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Channel 4 guilty of 'serious editorial misjudgement'

By Samira Ahmed

Updated on 24 May 2007

Channel 4 found guilty of serious failures over the Big Brother racism row - can the programme survive and will heads roll?

Racism dressed up as entertainment, is how the Culture Secretary Tessa Jowell described the bullying of Shilpa Shetty. But it turned a ratings disaster into a global news story; prompting 45,000 complaints to Ofcom along the way.

Ofcom criticised Channel 4 for failing "to handle the situation properly" over three specific incidents.

Some politicians at the time accused Channel 4 executives of evading the issue; perhaps because huge profits were at stake, with the extra viewers the row was pulling in.

But there was no financial penalty for what Ofcom called "serious editorial misjudgement" and "breaching the broadcast code."

Andy Duncan interview

Channel 4 News' chief executive Andy Duncan defended the actions after calls for him to resign.

Watch the full interview

Instead, the Channel will have to broadcast the watchdog's adjudication on three occasions at the start of the imminent new series of Big Brother.

And even the woman at the heart of it all is letting Channel 4 off the hook, saying

"I have no grudges against anybody - not the people who head Channel 4, not the people who were in the house with me. I've moved on."

Shilpa Shetty interview - Channel 4 News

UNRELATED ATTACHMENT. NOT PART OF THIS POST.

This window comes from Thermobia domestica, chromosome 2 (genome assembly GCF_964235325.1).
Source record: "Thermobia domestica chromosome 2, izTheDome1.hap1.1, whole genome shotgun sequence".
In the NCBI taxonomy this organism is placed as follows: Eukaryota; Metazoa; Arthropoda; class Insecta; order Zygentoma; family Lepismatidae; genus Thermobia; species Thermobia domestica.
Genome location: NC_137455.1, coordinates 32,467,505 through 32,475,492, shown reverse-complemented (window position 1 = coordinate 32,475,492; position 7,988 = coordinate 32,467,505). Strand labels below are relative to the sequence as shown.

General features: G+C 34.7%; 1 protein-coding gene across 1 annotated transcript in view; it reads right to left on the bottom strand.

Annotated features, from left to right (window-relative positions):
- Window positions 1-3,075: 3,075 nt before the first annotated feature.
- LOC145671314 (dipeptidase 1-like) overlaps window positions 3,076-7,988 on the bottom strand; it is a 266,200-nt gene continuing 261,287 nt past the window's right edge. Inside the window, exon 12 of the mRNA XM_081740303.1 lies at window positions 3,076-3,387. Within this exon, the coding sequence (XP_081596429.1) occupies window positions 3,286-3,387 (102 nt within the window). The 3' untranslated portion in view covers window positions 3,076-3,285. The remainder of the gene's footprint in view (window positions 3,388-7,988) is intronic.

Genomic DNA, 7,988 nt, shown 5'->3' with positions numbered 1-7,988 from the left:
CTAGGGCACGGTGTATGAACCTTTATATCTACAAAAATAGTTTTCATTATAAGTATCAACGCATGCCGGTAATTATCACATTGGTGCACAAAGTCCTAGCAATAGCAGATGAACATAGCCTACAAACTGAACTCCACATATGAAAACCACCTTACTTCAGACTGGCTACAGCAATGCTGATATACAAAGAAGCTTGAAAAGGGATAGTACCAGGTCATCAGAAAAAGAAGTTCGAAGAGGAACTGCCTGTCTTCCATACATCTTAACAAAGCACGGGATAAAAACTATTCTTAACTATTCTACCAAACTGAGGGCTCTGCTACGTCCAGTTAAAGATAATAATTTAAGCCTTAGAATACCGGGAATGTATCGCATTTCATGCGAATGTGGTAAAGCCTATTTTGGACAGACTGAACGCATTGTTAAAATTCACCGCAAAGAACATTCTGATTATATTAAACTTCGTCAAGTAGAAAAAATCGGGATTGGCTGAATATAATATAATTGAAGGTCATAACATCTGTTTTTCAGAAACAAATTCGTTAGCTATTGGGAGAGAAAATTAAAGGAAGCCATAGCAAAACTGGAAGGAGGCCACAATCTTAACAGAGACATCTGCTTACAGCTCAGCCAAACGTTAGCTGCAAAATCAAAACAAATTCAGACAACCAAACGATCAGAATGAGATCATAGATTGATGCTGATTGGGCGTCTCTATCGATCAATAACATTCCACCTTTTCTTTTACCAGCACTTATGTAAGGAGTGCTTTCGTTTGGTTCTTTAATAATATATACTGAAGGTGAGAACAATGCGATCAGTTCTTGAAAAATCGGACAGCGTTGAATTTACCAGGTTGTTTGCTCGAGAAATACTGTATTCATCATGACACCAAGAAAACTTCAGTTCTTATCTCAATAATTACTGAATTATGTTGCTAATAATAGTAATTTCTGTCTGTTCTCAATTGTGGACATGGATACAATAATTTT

Speaking to Channel Four News in an interview last month Shilpa Shetty was asked for her reaction if OFCOM found against Channel four - She said:

"I have no grudges against anybody - not the people who head Channel 4, not the people who were in the house with me. I've moved on. For me it's a closed topic."

Shilpa said of the Big Brother programme:

"It was really clear right from the beginning in our contract that we were responsible for our actions and they would protect us if we got assaulted or if any of the housemates got (physically) aggressive."

"It was our problem we had to deal with it and that was the whole deal".

Asked whether she felt if anyone was at fault over the Big Brother row Shilpa added:

"I don't want to blame anybody. If people didn't want to watch it then they shouldn't have watched it".

- Watch the Shilpa Shetty interview

Ofcom did reveal that the broadcaster chose to keep one overtly racist incident in the house secret.

The fact they chose not to apply much heavier sanctions, suggests that the executives behind Big Brother may be pretty certain they're safe from eviction.

Top ten Big Brother controversies

4. Makosi the plant? In the final week of Big Brother's sixth series, The Sun newspaper claimed that Big Brother producers had paid a talent agency in order to get Zimbabwean nurse Makosi Musambasi on the show. This was denied by Big Brother, who said the money was for work relating to one of its sister shows.
- Top ten Big Brother controversies

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